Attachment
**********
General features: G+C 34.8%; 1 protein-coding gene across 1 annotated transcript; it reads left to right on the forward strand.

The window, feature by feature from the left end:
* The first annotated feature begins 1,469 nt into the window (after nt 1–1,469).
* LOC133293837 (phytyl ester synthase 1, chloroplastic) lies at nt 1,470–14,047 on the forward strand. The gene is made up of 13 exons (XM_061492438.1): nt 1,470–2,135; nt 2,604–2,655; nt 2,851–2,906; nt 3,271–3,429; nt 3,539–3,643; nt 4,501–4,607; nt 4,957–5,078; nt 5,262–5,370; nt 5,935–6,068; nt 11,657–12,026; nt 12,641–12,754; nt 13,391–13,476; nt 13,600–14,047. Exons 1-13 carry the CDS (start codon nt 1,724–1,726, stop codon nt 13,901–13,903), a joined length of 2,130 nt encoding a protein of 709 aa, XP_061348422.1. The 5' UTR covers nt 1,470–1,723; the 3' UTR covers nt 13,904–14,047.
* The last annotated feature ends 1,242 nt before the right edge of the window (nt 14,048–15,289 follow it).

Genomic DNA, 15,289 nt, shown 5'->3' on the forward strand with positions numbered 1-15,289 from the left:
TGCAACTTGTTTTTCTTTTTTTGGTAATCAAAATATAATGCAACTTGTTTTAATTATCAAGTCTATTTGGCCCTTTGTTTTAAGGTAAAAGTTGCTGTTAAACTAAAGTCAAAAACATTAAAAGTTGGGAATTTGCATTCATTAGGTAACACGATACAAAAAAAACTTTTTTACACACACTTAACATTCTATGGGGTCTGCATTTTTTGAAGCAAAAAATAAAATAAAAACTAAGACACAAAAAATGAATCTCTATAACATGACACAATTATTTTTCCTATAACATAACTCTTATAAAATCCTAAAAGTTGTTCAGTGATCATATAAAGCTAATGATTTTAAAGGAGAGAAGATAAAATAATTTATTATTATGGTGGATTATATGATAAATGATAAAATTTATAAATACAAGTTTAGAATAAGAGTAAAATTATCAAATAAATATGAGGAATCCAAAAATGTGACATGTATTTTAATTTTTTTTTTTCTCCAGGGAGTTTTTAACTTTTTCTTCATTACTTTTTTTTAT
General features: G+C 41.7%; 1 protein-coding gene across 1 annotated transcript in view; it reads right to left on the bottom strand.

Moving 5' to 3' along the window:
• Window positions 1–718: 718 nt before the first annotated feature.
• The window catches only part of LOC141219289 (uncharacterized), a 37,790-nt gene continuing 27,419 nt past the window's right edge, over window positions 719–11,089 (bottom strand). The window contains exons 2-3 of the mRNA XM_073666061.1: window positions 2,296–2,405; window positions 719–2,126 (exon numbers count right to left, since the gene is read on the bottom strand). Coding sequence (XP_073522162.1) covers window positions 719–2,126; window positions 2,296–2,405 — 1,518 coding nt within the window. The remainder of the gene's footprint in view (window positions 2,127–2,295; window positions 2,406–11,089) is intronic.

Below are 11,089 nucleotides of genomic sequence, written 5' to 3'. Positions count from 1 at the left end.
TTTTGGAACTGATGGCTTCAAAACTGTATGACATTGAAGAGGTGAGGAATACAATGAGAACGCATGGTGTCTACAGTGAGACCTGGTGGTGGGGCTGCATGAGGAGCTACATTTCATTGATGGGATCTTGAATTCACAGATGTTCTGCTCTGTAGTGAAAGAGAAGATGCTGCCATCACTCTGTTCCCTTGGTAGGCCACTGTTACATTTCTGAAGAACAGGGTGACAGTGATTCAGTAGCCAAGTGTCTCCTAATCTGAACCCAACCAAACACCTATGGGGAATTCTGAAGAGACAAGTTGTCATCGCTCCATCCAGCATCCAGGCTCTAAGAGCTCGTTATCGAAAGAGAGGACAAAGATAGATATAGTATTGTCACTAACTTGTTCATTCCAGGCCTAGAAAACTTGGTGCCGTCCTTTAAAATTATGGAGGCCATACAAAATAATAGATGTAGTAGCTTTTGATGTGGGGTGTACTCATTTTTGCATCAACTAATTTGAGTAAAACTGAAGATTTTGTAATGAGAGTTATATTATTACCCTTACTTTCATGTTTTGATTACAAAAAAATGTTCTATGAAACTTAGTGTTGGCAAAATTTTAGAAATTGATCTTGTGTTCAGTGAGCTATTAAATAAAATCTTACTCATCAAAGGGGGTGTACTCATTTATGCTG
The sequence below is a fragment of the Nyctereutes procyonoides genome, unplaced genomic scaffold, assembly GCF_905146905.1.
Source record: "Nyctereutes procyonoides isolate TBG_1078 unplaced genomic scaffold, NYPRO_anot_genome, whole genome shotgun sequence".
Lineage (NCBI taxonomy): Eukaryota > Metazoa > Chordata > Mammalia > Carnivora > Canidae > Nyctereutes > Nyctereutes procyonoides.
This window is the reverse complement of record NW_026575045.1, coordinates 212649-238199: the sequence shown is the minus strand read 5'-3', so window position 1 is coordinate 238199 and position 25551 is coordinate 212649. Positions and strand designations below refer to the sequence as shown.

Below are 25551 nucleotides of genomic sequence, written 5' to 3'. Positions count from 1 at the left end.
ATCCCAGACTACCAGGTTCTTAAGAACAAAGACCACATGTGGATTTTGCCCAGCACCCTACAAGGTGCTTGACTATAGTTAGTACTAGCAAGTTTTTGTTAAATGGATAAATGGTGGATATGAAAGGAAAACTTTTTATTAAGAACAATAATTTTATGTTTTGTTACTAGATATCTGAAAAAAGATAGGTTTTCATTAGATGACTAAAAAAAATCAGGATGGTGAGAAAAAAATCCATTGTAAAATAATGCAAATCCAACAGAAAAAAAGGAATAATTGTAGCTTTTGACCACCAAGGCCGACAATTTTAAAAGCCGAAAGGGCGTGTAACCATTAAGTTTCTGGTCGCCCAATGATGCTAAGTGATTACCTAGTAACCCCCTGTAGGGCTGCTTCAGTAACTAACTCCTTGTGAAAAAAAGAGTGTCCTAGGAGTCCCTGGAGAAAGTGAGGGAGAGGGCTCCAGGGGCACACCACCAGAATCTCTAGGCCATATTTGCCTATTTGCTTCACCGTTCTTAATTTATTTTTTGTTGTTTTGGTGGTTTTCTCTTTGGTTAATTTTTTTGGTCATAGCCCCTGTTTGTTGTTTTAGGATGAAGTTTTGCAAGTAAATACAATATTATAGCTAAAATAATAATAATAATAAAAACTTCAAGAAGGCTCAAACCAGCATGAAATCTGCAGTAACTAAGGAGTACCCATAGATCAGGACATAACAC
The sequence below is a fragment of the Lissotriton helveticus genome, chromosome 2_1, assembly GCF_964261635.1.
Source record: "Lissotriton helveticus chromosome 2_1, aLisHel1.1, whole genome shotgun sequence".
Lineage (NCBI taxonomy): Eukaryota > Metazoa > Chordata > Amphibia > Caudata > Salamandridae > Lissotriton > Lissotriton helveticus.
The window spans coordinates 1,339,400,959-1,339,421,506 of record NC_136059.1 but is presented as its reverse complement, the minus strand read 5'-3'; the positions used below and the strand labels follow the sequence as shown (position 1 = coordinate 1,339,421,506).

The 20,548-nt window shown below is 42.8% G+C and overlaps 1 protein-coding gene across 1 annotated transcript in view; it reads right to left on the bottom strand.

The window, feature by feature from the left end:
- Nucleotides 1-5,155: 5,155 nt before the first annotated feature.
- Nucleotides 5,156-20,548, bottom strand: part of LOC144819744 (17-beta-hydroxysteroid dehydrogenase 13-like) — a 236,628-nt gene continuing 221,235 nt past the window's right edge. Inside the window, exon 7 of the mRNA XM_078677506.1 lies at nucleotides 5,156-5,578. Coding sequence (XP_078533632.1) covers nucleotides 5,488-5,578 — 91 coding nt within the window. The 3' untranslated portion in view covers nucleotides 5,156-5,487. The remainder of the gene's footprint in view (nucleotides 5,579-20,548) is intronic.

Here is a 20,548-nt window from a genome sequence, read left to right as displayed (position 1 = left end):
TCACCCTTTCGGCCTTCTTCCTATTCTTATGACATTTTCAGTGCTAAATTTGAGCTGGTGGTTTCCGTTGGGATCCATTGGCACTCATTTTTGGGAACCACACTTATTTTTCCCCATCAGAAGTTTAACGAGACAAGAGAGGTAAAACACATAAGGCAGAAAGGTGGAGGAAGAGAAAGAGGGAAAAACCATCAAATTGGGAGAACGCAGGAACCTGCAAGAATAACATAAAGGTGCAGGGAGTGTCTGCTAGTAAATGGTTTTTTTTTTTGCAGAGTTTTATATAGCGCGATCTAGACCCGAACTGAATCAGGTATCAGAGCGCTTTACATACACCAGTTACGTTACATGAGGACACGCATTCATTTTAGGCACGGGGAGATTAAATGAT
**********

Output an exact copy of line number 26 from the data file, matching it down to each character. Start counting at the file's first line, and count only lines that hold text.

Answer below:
- Nucleotides 1-5,155: 5,155 nt before the first annotated feature.